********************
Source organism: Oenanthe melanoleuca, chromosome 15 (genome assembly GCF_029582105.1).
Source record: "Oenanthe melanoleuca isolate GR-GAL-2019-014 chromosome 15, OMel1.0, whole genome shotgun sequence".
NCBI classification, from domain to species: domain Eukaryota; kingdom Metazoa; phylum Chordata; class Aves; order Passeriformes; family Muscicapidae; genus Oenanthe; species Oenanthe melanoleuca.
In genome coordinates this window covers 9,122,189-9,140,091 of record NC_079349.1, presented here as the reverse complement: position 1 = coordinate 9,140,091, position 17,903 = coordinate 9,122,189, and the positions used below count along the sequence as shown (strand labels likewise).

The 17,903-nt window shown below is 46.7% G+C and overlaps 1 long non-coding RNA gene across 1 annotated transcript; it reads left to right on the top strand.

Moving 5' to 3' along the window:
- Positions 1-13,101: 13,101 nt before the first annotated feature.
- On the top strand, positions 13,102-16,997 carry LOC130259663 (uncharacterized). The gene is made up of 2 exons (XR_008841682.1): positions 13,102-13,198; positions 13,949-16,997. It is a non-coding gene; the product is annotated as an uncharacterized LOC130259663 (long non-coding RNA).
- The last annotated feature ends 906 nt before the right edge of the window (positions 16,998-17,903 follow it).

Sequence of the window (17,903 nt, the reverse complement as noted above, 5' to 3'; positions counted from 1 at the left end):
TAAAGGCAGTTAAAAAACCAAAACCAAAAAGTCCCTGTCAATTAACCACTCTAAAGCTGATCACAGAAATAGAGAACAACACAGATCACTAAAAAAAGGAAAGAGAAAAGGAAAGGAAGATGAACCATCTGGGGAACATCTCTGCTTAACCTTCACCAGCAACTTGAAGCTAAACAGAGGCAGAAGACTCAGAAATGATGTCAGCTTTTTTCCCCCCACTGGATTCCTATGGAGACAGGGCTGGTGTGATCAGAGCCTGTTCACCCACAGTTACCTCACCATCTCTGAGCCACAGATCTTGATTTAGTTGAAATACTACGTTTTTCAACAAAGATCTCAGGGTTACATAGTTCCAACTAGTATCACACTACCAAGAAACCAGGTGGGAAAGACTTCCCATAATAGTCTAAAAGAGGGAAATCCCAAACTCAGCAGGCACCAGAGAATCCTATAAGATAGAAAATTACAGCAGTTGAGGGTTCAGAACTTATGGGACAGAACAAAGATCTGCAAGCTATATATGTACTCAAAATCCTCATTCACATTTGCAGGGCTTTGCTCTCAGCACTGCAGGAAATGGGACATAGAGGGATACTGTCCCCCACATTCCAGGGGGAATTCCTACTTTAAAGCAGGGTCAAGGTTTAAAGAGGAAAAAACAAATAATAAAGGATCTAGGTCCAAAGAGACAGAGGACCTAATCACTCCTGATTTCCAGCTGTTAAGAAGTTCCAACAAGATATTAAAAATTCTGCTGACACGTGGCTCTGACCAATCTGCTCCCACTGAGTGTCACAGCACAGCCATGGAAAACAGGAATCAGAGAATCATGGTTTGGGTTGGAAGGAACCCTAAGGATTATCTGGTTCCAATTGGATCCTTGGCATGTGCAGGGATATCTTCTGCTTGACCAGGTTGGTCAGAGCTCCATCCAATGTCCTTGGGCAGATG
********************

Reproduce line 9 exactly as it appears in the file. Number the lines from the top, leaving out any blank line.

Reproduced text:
- The last annotated feature ends 906 nt before the right edge of the window (positions 16,998-17,903 follow it).